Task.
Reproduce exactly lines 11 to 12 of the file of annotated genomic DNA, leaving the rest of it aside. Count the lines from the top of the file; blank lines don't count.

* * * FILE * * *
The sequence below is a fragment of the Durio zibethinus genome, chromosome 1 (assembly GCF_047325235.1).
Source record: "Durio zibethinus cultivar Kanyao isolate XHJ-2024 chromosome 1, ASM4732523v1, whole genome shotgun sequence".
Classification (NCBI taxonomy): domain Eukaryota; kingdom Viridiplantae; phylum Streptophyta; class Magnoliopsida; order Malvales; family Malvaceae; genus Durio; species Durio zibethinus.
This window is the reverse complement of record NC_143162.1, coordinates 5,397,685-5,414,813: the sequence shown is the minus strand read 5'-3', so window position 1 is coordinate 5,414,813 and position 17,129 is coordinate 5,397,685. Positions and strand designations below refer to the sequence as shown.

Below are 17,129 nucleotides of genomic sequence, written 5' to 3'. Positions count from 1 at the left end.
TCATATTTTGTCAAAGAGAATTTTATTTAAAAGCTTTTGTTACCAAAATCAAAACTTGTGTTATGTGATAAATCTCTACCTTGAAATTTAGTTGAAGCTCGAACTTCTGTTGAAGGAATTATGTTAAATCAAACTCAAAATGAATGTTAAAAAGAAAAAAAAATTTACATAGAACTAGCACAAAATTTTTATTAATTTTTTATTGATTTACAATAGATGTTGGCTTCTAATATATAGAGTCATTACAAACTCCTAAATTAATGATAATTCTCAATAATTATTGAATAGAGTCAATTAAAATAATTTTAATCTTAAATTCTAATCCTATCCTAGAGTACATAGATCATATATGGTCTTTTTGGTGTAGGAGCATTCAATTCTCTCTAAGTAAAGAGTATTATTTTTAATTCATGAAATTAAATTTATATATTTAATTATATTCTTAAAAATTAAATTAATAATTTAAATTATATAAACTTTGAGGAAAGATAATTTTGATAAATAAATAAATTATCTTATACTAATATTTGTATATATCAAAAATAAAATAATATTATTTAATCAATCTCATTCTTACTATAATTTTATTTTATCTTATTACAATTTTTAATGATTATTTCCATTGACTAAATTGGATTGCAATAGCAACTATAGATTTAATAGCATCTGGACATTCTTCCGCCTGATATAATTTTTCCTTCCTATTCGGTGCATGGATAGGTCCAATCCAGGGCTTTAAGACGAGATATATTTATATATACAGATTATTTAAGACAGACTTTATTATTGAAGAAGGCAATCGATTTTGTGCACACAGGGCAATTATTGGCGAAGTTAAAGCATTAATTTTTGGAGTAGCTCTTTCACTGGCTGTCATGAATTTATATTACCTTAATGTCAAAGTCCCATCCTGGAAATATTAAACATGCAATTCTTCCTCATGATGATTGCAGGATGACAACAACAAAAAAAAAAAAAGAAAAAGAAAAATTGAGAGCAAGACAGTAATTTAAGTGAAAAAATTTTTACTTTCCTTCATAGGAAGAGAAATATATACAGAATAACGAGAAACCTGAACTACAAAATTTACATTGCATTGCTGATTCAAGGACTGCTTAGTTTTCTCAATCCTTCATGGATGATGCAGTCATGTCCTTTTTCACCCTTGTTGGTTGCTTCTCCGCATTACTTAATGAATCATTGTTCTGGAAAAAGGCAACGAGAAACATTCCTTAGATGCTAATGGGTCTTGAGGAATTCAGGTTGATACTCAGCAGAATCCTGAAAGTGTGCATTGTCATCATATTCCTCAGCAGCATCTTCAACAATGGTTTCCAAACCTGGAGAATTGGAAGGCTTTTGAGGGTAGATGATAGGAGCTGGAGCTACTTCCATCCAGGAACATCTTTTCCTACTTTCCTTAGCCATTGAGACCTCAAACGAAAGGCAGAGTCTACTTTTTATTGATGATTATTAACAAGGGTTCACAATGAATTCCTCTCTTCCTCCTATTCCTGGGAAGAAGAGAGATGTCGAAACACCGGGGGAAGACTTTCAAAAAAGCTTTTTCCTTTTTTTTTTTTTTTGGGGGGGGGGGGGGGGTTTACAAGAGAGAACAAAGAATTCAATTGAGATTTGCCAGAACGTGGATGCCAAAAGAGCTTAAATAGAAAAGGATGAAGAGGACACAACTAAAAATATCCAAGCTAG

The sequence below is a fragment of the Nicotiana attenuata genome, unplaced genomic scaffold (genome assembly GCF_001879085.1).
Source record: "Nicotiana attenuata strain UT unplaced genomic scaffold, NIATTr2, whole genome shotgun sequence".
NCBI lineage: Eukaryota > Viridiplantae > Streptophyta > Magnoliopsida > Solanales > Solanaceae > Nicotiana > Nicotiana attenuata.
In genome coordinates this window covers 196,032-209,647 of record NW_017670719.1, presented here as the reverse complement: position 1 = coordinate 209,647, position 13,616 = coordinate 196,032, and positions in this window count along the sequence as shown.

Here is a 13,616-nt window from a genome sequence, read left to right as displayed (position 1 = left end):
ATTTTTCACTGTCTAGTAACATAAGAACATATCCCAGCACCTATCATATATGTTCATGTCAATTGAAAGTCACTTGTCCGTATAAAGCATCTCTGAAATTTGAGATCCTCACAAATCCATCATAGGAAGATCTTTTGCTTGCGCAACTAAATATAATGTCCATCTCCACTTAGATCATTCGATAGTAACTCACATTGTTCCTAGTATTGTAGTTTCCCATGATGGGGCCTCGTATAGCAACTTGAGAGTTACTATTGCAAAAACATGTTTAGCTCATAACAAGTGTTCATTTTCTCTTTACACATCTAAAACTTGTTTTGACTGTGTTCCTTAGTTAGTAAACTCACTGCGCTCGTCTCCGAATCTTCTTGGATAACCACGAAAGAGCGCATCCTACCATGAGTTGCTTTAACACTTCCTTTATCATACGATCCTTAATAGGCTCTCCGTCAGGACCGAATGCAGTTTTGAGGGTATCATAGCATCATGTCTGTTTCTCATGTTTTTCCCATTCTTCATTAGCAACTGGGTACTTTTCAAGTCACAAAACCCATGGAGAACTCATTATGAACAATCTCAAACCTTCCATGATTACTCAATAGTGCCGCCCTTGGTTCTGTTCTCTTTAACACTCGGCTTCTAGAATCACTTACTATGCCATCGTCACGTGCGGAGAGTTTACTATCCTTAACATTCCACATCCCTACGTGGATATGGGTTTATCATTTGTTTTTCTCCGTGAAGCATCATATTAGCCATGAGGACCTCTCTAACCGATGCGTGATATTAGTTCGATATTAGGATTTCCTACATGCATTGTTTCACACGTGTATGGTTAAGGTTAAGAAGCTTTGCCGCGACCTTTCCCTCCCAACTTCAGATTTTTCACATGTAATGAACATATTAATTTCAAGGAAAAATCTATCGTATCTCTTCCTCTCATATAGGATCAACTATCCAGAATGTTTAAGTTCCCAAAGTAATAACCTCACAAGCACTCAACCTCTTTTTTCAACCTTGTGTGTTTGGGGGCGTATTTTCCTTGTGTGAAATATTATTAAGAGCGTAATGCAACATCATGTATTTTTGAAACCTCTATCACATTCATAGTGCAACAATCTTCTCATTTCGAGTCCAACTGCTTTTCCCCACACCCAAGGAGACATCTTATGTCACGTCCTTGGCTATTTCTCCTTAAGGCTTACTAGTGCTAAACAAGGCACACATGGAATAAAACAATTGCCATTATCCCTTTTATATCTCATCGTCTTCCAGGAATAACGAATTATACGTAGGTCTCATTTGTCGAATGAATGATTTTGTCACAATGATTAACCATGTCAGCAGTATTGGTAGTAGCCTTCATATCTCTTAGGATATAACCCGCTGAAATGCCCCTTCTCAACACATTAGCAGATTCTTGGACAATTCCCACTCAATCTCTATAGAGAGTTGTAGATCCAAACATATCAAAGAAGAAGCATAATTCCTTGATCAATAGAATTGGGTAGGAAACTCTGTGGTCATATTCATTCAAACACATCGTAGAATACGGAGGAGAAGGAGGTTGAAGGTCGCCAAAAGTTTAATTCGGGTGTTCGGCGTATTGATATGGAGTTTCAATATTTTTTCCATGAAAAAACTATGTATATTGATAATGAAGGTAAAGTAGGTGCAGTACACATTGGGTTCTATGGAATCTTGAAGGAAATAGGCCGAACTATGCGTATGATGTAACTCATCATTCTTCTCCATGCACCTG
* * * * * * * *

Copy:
Here is a 13,616-nt window from a genome sequence, read left to right as displayed (position 1 = left end):
ATTTTTCACTGTCTAGTAACATAAGAACATATCCCAGCACCTATCATATATGTTCATGTCAATTGAAAGTCACTTGTCCGTATAAAGCATCTCTGAAATTTGAGATCCTCACAAATCCATCATAGGAAGATCTTTTGCTTGCGCAACTAAATATAATGTCCATCTCCACTTAGATCATTCGATAGTAACTCACATTGTTCCTAGTATTGTAGTTTCCCATGATGGGGCCTCGTATAGCAACTTGAGAGTTACTATTGCAAAAACATGTTTAGCTCATAACAAGTGTTCATTTTCTCTTTACACATCTAAAACTTGTTTTGACTGTGTTCCTTAGTTAGTAAACTCACTGCGCTCGTCTCCGAATCTTCTTGGATAACCACGAAAGAGCGCATCCTACCATGAGTTGCTTTAACACTTCCTTTATCATACGATCCTTAATAGGCTCTCCGTCAGGACCGAATGCAGTTTTGAGGGTATCATAGCATCATGTCTGTTTCTCATGTTTTTCCCATTCTTCATTAGCAACTGGGTACTTTTCAAGTCACAAAACCCATGGAGAACTCATTATGAACAATCTCAAACCTTCCATGATTACTCAATAGTGCCGCCCTTGGTTCTGTTCTCTTTAACACTCGGCTTCTAGAATCACTTACTATGCCATCGTCACGTGCGGAGAGTTTACTATCCTTAACATTCCACATCCCTACGTGGATATGGGTTTATCATTTGTTTTTCTCCGTGAAGCATCATATTAGCCATGAGGACCTCTCTAACCGATGCGTGATATTAGTTCGATATTAGGATTTCCTACATGCATTGTTTCACACGTGTATGGTTAAGGTTAAGAAGCTTTGCCGCGACCTTTCCCTCCCAACTTCAGATTTTTCACATGTAATGAACATATTAATTTCAAGGAAAAATCTATCGTATCTCTTCCTCTCATATAGGATCAACTATCCAGAATGTTTAAGTTCCCAAAGTAATAACCTCACAAGCACTCAACCTCTTTTTTCAACCTTGTGTGTTTGGGGGCGTATTTTCCTTGTGTGAAATATTATTAAGAGCGTAATGCAACATCATGTATTTTTGAAACCTCTATCACATTCATAGTGCAACAATCTTCTCATTTCGAGTCCAACTGCTTTTCCCCACACCCAAGGAGACATCTTATGTCACGTCCTTGGCTATTTCTCCTTAAGGCTTACTAGTGCTAAACAAGGCACACATGGAATAAAACAATTGCCATTATCCCTTTTATATCTCATCGTCTTCCAGGAATAACGAATTATACGTAGGTCTCATTTGTCGAATGAATGATTTTGTCACAATGATTAACCATGTCAGCAGTATTGGTAGTAGCCTTCATATCTCTTAGGATATAACCCGCTGAAATGCCCCTTCTCAACACATTAGCAGATTCTTGGACAATTCCCACTCAATCTCTATAGAGAGTTGTAGATCCAAACATATCAAAGAAGAAGCATAATTCCTTGATCAATAGAATTGGGTAGGAAACTCTGTGGTCATATTCATTCAAACACATCGTAGAATACGGAGGAGAAGGAGGTTGAAGGTCGCCAAAAGTTTAATTCGGGTGTTCGGCGTATTGATATGGAGTTTCAATATTTTTTCCATGAAAAAACTATGTATATTGATAATGAAGGTAAAGTAGGTGCAGTACACATTGGGTTCTATGGAATCTTGAAGGAAATAGGCCGAACTATGCGTATGATGTAACTCATCATTCTTCTCCATGCACCTG